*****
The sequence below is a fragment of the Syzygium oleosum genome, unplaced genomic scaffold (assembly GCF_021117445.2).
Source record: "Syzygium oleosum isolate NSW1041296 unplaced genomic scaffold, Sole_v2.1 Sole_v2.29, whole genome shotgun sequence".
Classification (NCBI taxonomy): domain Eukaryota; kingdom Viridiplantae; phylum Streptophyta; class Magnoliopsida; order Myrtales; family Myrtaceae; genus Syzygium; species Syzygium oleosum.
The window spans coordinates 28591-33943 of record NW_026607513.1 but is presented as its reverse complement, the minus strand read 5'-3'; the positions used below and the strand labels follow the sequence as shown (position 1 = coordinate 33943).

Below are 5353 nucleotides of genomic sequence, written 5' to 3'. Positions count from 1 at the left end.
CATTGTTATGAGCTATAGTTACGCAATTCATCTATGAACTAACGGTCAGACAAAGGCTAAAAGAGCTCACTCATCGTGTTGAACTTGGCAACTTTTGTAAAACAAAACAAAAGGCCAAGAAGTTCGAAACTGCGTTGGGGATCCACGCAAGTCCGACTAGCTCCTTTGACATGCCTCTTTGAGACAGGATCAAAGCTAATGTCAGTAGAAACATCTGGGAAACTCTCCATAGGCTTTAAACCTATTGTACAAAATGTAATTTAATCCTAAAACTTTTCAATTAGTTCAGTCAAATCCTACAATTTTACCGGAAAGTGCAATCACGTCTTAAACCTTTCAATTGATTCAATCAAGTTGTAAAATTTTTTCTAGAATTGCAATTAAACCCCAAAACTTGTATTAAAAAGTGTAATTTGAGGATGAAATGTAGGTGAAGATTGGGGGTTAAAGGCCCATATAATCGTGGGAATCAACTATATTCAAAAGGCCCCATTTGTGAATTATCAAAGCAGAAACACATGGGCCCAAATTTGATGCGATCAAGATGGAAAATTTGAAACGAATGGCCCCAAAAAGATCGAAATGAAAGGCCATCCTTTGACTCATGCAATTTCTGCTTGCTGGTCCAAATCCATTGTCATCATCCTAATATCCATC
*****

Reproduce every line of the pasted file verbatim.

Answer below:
The sequence below is a fragment of the Syzygium oleosum genome, unplaced genomic scaffold (assembly GCF_021117445.2).
Source record: "Syzygium oleosum isolate NSW1041296 unplaced genomic scaffold, Sole_v2.1 Sole_v2.29, whole genome shotgun sequence".
Classification (NCBI taxonomy): domain Eukaryota; kingdom Viridiplantae; phylum Streptophyta; class Magnoliopsida; order Myrtales; family Myrtaceae; genus Syzygium; species Syzygium oleosum.
The window spans coordinates 28591-33943 of record NW_026607513.1 but is presented as its reverse complement, the minus strand read 5'-3'; the positions used below and the strand labels follow the sequence as shown (position 1 = coordinate 33943).

Below are 5353 nucleotides of genomic sequence, written 5' to 3'. Positions count from 1 at the left end.
CATTGTTATGAGCTATAGTTACGCAATTCATCTATGAACTAACGGTCAGACAAAGGCTAAAAGAGCTCACTCATCGTGTTGAACTTGGCAACTTTTGTAAAACAAAACAAAAGGCCAAGAAGTTCGAAACTGCGTTGGGGATCCACGCAAGTCCGACTAGCTCCTTTGACATGCCTCTTTGAGACAGGATCAAAGCTAATGTCAGTAGAAACATCTGGGAAACTCTCCATAGGCTTTAAACCTATTGTACAAAATGTAATTTAATCCTAAAACTTTTCAATTAGTTCAGTCAAATCCTACAATTTTACCGGAAAGTGCAATCACGTCTTAAACCTTTCAATTGATTCAATCAAGTTGTAAAATTTTTTCTAGAATTGCAATTAAACCCCAAAACTTGTATTAAAAAGTGTAATTTGAGGATGAAATGTAGGTGAAGATTGGGGGTTAAAGGCCCATATAATCGTGGGAATCAACTATATTCAAAAGGCCCCATTTGTGAATTATCAAAGCAGAAACACATGGGCCCAAATTTGATGCGATCAAGATGGAAAATTTGAAACGAATGGCCCCAAAAAGATCGAAATGAAAGGCCATCCTTTGACTCATGCAATTTCTGCTTGCTGGTCCAAATCCATTGTCATCATCCTAATATCCATC